Although fish are believed to be entirely covered in scales, some of them, such as the Cave-dwelling Mexican fish, have no eyes to speak of and, therefore, must rely on something to guide them through underwater mazes. As an evolutionary response to this problem, they evolved hair linings on both sides of the body, which allows them to feel the way water is moving around them.
Now, researchers want to mimic this type of receptors, for use on Autonomous Underwater Vehicles (AUV). The main advantage of employing such a technology is that it will significantly reduce the fuel consumption on these crafts, by allowing them to feel currents and "hitch" a ride with them, much as fish do, and it will also enable them to detect strong turbulences and plot the correct route, so as to minimize drag.
In order to do this, scientists at the Georgia Institute of Technology in Atlanta, US, led by Michael McConney and Vladimir Tsukruk, working in collaboration with a team at the Northwestern University in Illinois, led by Chang Liu, created hair fibers, of about 500 micrometers long, using regular polymers. The fibers will be placed on a piezoelectric material that will register faint electrical signals emitted by the "hair," when water passes by.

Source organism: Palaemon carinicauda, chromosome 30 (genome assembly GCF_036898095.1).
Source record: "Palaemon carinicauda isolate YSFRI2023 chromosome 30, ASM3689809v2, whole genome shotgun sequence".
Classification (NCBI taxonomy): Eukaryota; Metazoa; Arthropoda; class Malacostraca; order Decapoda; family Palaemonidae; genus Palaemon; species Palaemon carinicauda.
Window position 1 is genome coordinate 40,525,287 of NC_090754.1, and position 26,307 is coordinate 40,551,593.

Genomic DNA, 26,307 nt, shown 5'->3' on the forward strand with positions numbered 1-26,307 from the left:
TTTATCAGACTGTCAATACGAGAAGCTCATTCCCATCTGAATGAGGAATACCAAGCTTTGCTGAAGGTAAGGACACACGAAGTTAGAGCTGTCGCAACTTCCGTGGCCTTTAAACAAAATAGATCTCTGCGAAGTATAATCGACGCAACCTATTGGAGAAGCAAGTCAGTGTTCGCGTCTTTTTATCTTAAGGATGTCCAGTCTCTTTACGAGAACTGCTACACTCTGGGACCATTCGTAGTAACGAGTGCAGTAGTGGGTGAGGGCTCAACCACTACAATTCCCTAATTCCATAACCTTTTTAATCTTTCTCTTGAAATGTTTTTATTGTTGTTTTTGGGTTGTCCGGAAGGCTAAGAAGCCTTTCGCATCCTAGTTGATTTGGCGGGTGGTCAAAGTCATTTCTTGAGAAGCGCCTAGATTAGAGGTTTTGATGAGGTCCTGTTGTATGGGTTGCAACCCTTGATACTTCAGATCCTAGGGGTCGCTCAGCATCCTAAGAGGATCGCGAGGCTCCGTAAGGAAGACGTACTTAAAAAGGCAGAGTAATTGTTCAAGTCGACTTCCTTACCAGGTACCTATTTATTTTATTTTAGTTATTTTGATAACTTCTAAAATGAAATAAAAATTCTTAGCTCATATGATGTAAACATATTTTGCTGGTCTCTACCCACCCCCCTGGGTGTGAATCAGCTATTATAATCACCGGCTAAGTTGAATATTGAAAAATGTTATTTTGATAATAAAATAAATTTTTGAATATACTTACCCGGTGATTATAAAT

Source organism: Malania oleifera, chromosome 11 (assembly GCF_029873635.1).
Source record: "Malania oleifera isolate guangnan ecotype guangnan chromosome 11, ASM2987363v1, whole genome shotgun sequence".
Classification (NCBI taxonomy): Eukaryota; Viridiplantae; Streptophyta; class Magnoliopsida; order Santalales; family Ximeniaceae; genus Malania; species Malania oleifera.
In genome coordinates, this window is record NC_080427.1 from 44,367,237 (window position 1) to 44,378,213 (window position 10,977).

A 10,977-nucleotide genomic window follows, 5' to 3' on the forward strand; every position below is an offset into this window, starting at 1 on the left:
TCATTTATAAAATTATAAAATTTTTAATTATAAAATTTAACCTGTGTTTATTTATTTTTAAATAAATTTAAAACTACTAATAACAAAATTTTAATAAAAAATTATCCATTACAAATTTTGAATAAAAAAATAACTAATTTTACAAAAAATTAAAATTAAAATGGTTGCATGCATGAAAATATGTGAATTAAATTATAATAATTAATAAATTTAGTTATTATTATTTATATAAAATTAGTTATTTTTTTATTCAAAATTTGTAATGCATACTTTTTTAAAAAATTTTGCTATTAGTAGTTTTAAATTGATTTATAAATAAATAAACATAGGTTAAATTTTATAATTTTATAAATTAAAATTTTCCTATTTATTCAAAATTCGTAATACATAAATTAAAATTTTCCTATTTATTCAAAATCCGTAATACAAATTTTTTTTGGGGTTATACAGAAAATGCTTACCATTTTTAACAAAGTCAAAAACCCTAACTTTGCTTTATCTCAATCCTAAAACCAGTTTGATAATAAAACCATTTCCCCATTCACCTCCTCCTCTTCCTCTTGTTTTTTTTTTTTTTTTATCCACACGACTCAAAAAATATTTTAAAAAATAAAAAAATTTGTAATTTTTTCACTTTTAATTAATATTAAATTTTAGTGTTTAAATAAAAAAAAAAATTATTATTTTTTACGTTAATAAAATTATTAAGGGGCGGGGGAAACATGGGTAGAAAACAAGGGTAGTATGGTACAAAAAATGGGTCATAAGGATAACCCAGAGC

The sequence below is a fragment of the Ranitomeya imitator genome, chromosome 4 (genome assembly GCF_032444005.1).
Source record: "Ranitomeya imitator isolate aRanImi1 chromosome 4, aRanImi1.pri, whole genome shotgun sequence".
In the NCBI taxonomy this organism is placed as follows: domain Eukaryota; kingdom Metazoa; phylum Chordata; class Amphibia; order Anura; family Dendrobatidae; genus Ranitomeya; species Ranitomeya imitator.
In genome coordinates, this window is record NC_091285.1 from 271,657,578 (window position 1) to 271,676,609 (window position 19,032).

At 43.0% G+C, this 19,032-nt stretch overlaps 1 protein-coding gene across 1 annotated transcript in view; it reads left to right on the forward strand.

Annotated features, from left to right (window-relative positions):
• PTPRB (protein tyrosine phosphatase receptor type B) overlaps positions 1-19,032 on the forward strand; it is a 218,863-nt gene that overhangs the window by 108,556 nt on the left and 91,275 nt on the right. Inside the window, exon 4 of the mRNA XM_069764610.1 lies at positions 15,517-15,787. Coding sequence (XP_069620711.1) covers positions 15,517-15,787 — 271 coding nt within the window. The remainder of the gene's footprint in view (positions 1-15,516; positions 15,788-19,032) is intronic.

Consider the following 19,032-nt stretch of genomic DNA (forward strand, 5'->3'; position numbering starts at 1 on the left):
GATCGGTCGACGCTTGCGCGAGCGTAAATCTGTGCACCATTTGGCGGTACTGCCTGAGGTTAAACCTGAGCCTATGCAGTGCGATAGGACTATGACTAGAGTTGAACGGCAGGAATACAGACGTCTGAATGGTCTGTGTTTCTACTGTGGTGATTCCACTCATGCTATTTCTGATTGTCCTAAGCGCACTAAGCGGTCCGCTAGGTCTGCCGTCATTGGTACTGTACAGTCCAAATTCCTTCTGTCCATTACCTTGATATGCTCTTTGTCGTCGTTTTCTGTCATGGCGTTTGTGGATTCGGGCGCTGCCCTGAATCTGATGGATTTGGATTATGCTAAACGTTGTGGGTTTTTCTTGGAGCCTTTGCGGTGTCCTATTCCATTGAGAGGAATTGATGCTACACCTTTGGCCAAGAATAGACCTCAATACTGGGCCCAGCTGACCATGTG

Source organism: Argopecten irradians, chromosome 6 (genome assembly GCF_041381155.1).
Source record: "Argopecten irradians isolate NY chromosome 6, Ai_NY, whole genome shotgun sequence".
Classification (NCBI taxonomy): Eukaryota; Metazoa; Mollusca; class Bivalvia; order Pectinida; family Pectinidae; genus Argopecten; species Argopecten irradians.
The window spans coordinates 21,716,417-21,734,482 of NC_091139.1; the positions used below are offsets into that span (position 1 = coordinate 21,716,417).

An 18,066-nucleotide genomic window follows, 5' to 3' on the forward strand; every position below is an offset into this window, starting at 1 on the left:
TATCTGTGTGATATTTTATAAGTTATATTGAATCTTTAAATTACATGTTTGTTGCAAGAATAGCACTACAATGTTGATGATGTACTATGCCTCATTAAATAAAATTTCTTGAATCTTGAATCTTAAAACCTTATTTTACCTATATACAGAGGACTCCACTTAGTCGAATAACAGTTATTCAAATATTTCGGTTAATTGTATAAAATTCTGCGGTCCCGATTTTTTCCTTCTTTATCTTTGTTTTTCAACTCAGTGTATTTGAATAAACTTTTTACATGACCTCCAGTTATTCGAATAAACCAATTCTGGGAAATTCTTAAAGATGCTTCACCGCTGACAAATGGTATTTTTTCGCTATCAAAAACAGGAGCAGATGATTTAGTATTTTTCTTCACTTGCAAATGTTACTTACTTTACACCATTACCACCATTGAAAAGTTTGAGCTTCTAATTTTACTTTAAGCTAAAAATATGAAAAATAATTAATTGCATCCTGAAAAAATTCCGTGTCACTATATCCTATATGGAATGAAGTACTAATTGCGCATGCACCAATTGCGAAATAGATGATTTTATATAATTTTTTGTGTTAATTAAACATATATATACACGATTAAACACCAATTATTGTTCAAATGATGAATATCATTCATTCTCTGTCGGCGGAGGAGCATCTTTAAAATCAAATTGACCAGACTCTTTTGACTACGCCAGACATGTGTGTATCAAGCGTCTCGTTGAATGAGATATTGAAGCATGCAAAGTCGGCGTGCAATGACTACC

Their natural sensitivity was improved by adding a special gel that makes the fibers even more like fish receptors, thus increasing their sensitivity by up to 40 percent. The researcher say that, although the hair is longer than that of fish, it should be that way, in order to fully understand what is going on outside the craft, which is meters-long.
The main problem now lies with creating a "brain," a piece of software so advanced that it will understand and analyze impulses coming from hundreds, if not thousands of hair fibers in real-time. The processing power required will be enormous, but the scientists say that the benefits outweigh the costs of development several times-fold.